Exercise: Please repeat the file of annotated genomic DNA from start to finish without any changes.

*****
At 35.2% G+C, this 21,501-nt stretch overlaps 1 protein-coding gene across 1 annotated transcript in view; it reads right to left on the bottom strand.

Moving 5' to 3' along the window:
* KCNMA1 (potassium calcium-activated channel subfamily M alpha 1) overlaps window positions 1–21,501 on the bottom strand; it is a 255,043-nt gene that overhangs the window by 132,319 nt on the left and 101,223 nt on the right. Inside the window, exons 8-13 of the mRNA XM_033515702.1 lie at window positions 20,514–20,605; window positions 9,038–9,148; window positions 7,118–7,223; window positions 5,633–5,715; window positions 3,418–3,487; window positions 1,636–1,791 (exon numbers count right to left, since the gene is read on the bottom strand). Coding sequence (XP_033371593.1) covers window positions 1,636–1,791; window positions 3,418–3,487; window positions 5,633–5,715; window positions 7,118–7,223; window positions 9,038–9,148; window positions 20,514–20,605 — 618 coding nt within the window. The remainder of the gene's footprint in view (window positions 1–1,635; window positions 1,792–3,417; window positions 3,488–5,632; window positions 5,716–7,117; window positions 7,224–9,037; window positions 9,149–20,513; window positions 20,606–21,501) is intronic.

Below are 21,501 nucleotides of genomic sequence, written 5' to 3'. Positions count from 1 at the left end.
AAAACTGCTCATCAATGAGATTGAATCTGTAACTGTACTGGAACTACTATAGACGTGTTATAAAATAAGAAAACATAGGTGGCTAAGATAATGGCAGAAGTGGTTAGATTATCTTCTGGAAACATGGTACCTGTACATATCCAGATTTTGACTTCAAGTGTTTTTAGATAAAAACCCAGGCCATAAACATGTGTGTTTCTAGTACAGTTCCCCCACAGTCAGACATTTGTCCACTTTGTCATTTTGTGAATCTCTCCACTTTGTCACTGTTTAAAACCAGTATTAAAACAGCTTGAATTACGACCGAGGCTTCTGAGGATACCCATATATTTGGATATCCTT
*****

At 35.2% G+C, this 21,501-nt stretch overlaps 1 protein-coding gene across 1 annotated transcript in view; it reads right to left on the bottom strand.

Moving 5' to 3' along the window:
* KCNMA1 (potassium calcium-activated channel subfamily M alpha 1) overlaps window positions 1–21,501 on the bottom strand; it is a 255,043-nt gene that overhangs the window by 132,319 nt on the left and 101,223 nt on the right. Inside the window, exons 8-13 of the mRNA XM_033515702.1 lie at window positions 20,514–20,605; window positions 9,038–9,148; window positions 7,118–7,223; window positions 5,633–5,715; window positions 3,418–3,487; window positions 1,636–1,791 (exon numbers count right to left, since the gene is read on the bottom strand). Coding sequence (XP_033371593.1) covers window positions 1,636–1,791; window positions 3,418–3,487; window positions 5,633–5,715; window positions 7,118–7,223; window positions 9,038–9,148; window positions 20,514–20,605 — 618 coding nt within the window. The remainder of the gene's footprint in view (window positions 1–1,635; window positions 1,792–3,417; window positions 3,488–5,632; window positions 5,716–7,117; window positions 7,224–9,037; window positions 9,149–20,513; window positions 20,606–21,501) is intronic.

Below are 21,501 nucleotides of genomic sequence, written 5' to 3'. Positions count from 1 at the left end.
AAAACTGCTCATCAATGAGATTGAATCTGTAACTGTACTGGAACTACTATAGACGTGTTATAAAATAAGAAAACATAGGTGGCTAAGATAATGGCAGAAGTGGTTAGATTATCTTCTGGAAACATGGTACCTGTACATATCCAGATTTTGACTTCAAGTGTTTTTAGATAAAAACCCAGGCCATAAACATGTGTGTTTCTAGTACAGTTCCCCCACAGTCAGACATTTGTCCACTTTGTCATTTTGTGAATCTCTCCACTTTGTCACTGTTTAAAACCAGTATTAAAACAGCTTGAATTACGACCGAGGCTTCTGAGGATACCCATATATTTGGATATCCTT